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Resume and Interview Tips for LGBTQ Students

Should LGBTQ activities be featured on a resume?

Option 1:

Include these activities, and proudly demonstrate the skills that you have developed as a result. If you’re pursuing opportunities with organizations where your sexual orientation is a non-issue, then the strengths and skills developed through these organizations will be seen as workplace assets and the activity in which you developed them will also be a non-issue.

Option II:

Focus more on the accomplishments and skills developed through participation in the activity, as opposed to the activity itself. The strengths and skills developed will still be seen as workplace assets. This approach would allow you to demonstrate leadership experience and transferable skills such as communication, organizational, critical thinking and problem solving abilities. In this approach, it could be appropriate to substitute an organization name for Diversity Club or Anti-Discrimination Club.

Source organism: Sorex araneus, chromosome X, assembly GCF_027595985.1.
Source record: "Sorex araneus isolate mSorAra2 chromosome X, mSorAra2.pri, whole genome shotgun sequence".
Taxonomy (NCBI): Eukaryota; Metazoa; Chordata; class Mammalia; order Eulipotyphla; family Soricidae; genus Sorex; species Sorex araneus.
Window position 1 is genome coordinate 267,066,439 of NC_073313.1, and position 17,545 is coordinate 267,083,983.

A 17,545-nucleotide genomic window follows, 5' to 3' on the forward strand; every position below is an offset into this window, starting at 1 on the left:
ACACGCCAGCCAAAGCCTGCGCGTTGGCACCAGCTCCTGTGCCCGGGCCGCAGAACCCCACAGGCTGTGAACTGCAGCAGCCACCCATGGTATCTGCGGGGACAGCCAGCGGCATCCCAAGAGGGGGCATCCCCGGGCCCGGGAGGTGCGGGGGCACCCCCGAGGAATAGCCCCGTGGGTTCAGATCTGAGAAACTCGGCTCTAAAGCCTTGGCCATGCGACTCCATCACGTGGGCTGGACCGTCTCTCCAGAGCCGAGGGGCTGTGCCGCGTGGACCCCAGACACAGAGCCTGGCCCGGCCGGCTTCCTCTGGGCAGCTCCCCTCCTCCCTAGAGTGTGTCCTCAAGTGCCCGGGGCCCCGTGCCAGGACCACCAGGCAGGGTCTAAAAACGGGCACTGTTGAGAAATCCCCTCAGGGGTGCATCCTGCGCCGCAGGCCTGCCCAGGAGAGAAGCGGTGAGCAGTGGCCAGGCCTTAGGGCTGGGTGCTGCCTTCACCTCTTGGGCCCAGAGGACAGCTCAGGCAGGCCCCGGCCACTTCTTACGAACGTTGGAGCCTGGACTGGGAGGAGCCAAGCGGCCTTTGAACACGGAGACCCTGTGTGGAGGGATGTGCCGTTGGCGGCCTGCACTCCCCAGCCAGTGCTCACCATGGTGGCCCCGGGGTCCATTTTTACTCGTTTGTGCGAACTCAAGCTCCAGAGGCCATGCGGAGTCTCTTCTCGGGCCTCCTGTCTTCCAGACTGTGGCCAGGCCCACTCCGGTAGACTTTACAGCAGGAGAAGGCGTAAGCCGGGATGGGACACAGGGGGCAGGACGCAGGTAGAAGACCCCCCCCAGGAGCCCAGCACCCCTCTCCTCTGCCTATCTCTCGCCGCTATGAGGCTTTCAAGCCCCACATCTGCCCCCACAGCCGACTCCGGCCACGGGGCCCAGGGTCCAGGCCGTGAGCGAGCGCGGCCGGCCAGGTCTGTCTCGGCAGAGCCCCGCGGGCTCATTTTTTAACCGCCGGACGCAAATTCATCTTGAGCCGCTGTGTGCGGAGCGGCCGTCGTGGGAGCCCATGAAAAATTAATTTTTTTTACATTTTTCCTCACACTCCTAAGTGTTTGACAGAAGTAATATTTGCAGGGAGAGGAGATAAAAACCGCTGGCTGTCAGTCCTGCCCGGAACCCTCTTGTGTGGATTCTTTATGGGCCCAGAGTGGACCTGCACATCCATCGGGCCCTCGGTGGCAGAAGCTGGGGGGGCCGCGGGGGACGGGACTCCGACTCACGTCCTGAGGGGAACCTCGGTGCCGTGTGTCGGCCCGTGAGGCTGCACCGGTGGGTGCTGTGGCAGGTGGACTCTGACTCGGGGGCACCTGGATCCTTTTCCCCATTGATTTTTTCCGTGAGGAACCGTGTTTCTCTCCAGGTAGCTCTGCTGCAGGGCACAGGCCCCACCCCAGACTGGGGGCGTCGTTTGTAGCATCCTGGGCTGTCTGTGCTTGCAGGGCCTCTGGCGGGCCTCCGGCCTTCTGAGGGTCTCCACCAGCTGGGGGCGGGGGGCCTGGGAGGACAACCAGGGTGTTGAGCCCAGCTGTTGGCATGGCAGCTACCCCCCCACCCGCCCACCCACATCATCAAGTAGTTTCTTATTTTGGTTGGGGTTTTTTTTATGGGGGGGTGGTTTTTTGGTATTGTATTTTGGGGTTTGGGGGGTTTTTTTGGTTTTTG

Option III:

Omit any reference to LGBTQ organizations or activities. Some recruiters, gay or straight, will recommend using this approach. It is important to consider the relevance of the activity to the position for which you are applying, and whether or not you are writing information that you are prepared to discuss during the interview. Remember the purpose of the resume is to get you the interview, and you will need to be comfortable and prepared to elaborate on all achievements and skills in detail, as listed on your resume.

As you can see, there is no right or wrong way to handle LGBTQ activities on a resume. The answer depends on both the audience for the resume as well as your willingness to share and discuss your participation in LGBTQ groups and activities.


Do I have to list my legal name on my resume if it indicates my gender rather than my preferred name?

The process of identifying how comfortable you feel about disclosing your sexual orientation and gender identity to a potential employer will help determine how you approach this portion of your resume.

You can list any name you choose on your resume. Many students list preferred names or nicknames rather than legal names. Some students will abbreviate their legal first name to one letter, then list their preferred name and last name, i.e. J. Marissa Jones. However, you are required to provide your legal name when completing a formal job application as this serves as a legal document.

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